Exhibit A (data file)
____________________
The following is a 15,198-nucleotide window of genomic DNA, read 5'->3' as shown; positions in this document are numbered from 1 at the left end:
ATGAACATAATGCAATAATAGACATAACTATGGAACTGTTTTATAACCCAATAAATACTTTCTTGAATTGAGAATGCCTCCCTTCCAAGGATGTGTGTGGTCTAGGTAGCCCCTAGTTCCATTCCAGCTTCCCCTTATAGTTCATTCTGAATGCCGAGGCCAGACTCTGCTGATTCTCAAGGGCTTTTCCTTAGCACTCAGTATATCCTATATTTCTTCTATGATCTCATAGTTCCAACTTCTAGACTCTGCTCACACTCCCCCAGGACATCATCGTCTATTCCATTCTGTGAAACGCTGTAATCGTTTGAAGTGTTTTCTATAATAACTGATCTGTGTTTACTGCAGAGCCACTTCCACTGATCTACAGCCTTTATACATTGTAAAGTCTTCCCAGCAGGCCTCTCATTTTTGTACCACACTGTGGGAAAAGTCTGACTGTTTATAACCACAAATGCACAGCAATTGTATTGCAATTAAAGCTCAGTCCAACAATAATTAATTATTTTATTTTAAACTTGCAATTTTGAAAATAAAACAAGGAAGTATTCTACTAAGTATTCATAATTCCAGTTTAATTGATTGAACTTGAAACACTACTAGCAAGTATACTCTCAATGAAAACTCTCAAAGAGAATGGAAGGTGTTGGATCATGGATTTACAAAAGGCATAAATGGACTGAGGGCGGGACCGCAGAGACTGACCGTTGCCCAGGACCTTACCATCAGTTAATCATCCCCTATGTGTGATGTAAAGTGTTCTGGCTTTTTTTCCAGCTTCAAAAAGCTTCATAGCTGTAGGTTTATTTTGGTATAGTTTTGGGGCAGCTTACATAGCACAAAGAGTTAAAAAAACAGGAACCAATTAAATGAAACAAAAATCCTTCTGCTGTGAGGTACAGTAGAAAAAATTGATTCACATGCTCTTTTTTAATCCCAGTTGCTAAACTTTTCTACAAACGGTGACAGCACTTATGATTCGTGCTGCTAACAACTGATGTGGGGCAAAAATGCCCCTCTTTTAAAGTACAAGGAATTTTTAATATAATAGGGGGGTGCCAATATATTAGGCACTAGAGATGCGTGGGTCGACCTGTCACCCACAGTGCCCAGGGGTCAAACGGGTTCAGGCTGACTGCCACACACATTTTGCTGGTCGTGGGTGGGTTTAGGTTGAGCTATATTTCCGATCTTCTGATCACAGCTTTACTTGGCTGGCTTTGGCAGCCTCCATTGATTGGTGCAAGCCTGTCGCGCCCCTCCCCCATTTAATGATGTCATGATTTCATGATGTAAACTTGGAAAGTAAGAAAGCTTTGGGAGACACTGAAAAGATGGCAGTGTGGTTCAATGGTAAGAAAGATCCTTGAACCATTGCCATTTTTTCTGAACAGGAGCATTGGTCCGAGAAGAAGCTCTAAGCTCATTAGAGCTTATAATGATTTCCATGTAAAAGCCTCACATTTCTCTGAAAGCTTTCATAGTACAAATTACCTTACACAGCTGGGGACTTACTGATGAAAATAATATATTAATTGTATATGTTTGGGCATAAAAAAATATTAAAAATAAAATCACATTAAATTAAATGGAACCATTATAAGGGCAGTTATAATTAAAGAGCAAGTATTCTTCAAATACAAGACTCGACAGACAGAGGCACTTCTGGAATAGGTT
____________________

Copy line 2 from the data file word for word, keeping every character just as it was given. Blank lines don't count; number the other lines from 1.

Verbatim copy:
ATGAACATAATGCAATAATAGACATAACTATGGAACTGTTTTATAACCCAATAAATACTTTCTTGAATTGAGAATGCCTCCCTTCCAAGGATGTGTGTGGTCTAGGTAGCCCCTAGTTCCATTCCAGCTTCCCCTTATAGTTCATTCTGAATGCCGAGGCCAGACTCTGCTGATTCTCAAGGGCTTTTCCTTAGCACTCAGTATATCCTATATTTCTTCTATGATCTCATAGTTCCAACTTCTAGACTCTGCTCACACTCCCCCAGGACATCATCGTCTATTCCATTCTGTGAAACGCTGTAATCGTTTGAAGTGTTTTCTATAATAACTGATCTGTGTTTACTGCAGAGCCACTTCCACTGATCTACAGCCTTTATACATTGTAAAGTCTTCCCAGCAGGCCTCTCATTTTTGTACCACACTGTGGGAAAAGTCTGACTGTTTATAACCACAAATGCACAGCAATTGTATTGCAATTAAAGCTCAGTCCAACAATAATTAATTATTTTATTTTAAACTTGCAATTTTGAAAATAAAACAAGGAAGTATTCTACTAAGTATTCATAATTCCAGTTTAATTGATTGAACTTGAAACACTACTAGCAAGTATACTCTCAATGAAAACTCTCAAAGAGAATGGAAGGTGTTGGATCATGGATTTACAAAAGGCATAAATGGACTGAGGGCGGGACCGCAGAGACTGACCGTTGCCCAGGACCTTACCATCAGTTAATCATCCCCTATGTGTGATGTAAAGTGTTCTGGCTTTTTTTCCAGCTTCAAAAAGCTTCATAGCTGTAGGTTTATTTTGGTATAGTTTTGGGGCAGCTTACATAGCACAAAGAGTTAAAAAAACAGGAACCAATTAAATGAAACAAAAATCCTTCTGCTGTGAGGTACAGTAGAAAAAATTGATTCACATGCTCTTTTTTAATCCCAGTTGCTAAACTTTTCTACAAACGGTGACAGCACTTATGATTCGTGCTGCTAACAACTGATGTGGGGCAAAAATGCCCCTCTTTTAAAGTACAAGGAATTTTTAATATAATAGGGGGGTGCCAATATATTAGGCACTAGAGATGCGTGGGTCGACCTGTCACCCACAGTGCCCAGGGGTCAAACGGGTTCAGGCTGACTGCCACACACATTTTGCTGGTCGTGGGTGGGTTTAGGTTGAGCTATATTTCCGATCTTCTGATCACAGCTTTACTTGGCTGGCTTTGGCAGCCTCCATTGATTGGTGCAAGCCTGTCGCGCCCCTCCCCCATTTAATGATGTCATGATTTCATGATGTAAACTTGGAAAGTAAGAAAGCTTTGGGAGACACTGAAAAGATGGCAGTGTGGTTCAATGGTAAGAAAGATCCTTGAACCATTGCCATTTTTTCTGAACAGGAGCATTGGTCCGAGAAGAAGCTCTAAGCTCATTAGAGCTTATAATGATTTCCATGTAAAAGCCTCACATTTCTCTGAAAGCTTTCATAGTACAAATTACCTTACACAGCTGGGGACTTACTGATGAAAATAATATATTAATTGTATATGTTTGGGCATAAAAAAATATTAAAAATAAAATCACATTAAATTAAATGGAACCATTATAAGGGCAGTTATAATTAAAGAGCAAGTATTCTTCAAATACAAGACTCGACAGACAGAGGCACTTCTGGAATAGGTT